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A Green Bay, Wisconsin, judge has refused to grant Walmart Inc. judgment as a matter of law, a new trial and to remit damages in a disability discrimination case filed by the U.S. Equal Employment Opportunity Commission on behalf of a former employee with Down syndrome, and awarded her $419,663.
In 2021, a jury found that Walmart violated the Americans with Disabilities Act by failing to accommodate Marlo Spaeth, a 16-year employee, and then fired her because of her disability.
It awarded her $150,000 in compensatory damages and $125 million in punitive damages after a four-day trial. The court granted Walmart’s motion to reduce the award of compensatory and punitive damages to the statutory maximum of $300,000.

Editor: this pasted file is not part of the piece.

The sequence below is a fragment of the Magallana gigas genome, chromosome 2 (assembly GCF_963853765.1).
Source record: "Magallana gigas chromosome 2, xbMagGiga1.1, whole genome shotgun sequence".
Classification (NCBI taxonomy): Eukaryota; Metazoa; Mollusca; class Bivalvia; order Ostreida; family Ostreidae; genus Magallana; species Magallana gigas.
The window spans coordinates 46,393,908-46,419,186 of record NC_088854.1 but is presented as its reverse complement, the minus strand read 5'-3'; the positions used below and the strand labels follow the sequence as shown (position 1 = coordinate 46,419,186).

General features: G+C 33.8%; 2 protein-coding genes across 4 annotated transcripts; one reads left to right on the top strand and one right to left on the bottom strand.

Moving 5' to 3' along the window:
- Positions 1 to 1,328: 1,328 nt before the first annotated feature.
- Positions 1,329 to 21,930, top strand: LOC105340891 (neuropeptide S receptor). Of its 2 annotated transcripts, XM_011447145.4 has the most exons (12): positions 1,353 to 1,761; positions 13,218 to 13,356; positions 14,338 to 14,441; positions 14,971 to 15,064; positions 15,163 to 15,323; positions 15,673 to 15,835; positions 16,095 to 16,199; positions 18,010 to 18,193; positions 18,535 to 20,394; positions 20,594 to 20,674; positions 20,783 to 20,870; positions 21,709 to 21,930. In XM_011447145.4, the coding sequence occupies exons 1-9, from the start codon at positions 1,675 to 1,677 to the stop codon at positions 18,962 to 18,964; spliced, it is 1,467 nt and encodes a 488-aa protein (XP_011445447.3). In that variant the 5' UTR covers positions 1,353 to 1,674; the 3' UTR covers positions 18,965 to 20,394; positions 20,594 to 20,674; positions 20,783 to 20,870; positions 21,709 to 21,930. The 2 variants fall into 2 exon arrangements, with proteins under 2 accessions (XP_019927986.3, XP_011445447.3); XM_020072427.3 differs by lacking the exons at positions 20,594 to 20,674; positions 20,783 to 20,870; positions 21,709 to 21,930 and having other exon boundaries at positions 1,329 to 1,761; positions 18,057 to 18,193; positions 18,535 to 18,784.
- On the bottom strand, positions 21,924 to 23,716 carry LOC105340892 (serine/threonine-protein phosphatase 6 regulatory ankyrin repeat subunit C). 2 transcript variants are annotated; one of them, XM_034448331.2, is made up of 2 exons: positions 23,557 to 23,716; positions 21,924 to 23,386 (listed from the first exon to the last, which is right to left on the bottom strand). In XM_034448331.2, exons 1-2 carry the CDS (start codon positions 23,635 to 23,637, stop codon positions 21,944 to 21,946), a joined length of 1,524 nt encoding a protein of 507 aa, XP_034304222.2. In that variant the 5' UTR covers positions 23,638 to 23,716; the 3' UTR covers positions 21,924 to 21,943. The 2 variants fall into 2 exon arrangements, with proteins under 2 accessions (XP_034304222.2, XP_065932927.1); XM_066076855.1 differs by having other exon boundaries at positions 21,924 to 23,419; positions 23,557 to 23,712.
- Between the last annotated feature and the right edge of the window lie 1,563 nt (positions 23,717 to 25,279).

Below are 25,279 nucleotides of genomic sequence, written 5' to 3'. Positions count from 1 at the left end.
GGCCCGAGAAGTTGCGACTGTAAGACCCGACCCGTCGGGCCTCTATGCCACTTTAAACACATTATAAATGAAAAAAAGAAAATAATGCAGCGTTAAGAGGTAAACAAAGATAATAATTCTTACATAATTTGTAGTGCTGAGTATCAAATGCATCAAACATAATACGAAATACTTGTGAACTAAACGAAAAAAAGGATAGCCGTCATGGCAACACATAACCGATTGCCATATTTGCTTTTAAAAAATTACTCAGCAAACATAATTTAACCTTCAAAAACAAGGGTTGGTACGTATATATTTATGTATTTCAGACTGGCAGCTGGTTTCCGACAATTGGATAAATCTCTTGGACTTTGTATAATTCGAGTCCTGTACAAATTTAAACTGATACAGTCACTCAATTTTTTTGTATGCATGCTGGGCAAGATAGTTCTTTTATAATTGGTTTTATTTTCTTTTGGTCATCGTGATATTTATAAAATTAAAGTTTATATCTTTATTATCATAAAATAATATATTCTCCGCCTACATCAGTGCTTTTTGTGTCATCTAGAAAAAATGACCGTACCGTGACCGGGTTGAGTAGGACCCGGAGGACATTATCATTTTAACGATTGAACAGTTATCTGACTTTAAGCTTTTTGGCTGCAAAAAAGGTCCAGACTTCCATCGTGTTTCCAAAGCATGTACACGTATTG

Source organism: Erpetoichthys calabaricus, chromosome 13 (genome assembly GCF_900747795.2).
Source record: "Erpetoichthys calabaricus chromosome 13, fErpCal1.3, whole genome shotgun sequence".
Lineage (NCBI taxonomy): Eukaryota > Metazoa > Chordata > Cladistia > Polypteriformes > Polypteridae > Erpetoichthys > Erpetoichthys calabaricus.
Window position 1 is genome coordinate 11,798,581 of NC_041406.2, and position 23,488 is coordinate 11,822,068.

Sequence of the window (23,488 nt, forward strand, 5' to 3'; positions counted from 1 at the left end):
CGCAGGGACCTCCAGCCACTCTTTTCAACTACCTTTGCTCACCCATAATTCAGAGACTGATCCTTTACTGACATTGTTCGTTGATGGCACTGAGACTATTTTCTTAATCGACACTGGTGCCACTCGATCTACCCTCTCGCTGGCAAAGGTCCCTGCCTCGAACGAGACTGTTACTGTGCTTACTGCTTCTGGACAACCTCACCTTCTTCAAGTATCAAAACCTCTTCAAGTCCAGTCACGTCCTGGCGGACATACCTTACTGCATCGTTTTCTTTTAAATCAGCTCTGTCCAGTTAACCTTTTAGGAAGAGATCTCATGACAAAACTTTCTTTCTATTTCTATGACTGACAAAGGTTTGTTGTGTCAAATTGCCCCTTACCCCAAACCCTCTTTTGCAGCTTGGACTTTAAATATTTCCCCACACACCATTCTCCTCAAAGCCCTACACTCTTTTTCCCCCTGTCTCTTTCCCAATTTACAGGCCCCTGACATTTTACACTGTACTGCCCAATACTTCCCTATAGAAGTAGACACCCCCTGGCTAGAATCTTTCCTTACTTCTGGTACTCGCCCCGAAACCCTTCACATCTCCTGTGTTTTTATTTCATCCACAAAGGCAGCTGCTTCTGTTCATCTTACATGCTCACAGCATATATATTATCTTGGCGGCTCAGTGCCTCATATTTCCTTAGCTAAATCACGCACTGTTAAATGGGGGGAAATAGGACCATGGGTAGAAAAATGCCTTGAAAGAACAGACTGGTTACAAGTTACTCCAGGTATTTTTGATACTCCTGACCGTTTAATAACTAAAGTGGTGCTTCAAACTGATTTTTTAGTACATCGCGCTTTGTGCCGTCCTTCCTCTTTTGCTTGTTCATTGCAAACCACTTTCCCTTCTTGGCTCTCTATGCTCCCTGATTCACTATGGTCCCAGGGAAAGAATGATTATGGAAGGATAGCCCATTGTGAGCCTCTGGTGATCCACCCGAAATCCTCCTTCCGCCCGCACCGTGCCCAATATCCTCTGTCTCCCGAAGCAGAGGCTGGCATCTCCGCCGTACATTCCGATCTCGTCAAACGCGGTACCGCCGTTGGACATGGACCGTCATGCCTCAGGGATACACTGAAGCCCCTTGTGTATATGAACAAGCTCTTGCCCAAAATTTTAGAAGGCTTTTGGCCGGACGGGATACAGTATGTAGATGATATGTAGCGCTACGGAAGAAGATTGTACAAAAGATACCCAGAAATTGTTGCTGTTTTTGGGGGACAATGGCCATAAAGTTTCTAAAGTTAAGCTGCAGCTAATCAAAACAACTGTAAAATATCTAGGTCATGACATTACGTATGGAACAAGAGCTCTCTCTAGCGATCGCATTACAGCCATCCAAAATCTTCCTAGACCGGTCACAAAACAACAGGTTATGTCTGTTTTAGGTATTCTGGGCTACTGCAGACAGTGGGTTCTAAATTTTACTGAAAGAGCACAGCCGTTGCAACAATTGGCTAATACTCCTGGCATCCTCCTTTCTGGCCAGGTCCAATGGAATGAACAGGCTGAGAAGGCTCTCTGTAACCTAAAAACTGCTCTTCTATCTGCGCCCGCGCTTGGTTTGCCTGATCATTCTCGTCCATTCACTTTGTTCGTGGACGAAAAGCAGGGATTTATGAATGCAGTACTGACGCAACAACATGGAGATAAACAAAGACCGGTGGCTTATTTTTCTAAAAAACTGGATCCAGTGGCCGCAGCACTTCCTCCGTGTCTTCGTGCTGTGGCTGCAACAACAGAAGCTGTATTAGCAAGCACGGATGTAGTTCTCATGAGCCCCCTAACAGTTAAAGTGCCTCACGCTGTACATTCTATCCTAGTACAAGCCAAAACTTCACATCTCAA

The court’s award Monday in Equal Employment Opportunity Commission v. Wal-Mart Stores East LP reflected that $300,000 plus $44,758 in backpay, $6,000 in prejudgment interest and $69,000 for tax consequences.
In denying Walmart’s motion for judgment as a matter of law the court said, “It was the jury’s responsibility to assess credibility and resolve conflicts in the evidence regarding the obviousness of Spaeth’s need for an accommodation.
“The jury deemed the EEOC’s evidence to be more credible, and it is not for this court to substitute its views of the contested evidence for the jury’s where the jury’s findings were reasonable.”
Wal-Mart said in a statement, “We are reviewing the opinion and considering our options.”
The EEOC had no comment.